An open question heading into the Trump administration was: What level of competence would the president bring to a seemingly nonpolitical crisis, like a natural disaster? With the approach of Hurricane Harvey, now a Category 3 monster and the first major hurricane to hit the U.S. in 12 years, we’re about to find out. So far, Trump has confined his comments about the storm to a typically tone-deaf “Good luck, everybody!” and some anodyne (a.k.a. staff-written) tweets:
But one hint of true Trumpian strangeness arrived via presidential apparatchik Tom Bossert, a Homeland Security adviser, who took some questions from the press on Friday afternoon. During an otherwise sober-minded performance, Bossert was asked what Trump must do to project strong leadership as Harvey approached.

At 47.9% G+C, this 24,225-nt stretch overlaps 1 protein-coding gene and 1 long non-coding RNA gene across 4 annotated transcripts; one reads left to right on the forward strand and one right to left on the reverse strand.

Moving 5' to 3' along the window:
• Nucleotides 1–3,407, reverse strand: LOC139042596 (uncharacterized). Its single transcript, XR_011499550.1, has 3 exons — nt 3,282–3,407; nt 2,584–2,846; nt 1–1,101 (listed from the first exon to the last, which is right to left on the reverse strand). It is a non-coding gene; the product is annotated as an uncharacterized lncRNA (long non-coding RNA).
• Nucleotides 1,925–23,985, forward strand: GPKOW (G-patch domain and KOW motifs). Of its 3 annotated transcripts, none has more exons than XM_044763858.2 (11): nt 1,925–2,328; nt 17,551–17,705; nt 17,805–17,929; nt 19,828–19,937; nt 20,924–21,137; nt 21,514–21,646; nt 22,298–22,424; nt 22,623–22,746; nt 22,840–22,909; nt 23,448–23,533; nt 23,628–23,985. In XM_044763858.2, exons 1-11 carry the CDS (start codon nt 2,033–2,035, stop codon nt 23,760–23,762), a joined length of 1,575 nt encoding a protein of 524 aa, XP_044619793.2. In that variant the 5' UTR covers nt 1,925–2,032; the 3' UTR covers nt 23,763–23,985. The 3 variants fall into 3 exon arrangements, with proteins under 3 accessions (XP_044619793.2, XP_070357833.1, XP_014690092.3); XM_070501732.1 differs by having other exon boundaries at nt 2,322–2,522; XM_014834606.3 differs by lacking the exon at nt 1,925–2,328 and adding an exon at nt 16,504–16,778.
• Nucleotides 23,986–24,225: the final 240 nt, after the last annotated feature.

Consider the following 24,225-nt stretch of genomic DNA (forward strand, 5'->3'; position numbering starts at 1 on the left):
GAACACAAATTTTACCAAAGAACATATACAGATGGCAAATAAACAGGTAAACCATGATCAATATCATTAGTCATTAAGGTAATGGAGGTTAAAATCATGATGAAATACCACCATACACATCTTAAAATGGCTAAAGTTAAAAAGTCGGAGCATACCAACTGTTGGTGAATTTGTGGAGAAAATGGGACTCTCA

Bossert replied, “This is right up President Trump’s alley. Not only has he showed leadership here, but his entire focus has been on making America great again. He is focused on the Americans who voted him into office, he’s focused on the Americans who didn’t vote him into office.”
It was a bit odd to hint that the hurricane could be a political opportunity for the president. The second part of Bossert’s comments was even stranger, though; it seemed to imply that Americans who didn’t vote for Trump should feel grateful that he’d deign to help protect them from catastrophic flooding. If such a sentiment was meant to be consoling, it didn’t exactly hit the mark. Instead, it neatly encapsulated Trump’s Manichaean view of the world, in which there are people who supported him — the good people who deserve succor in times of need — and everyone else.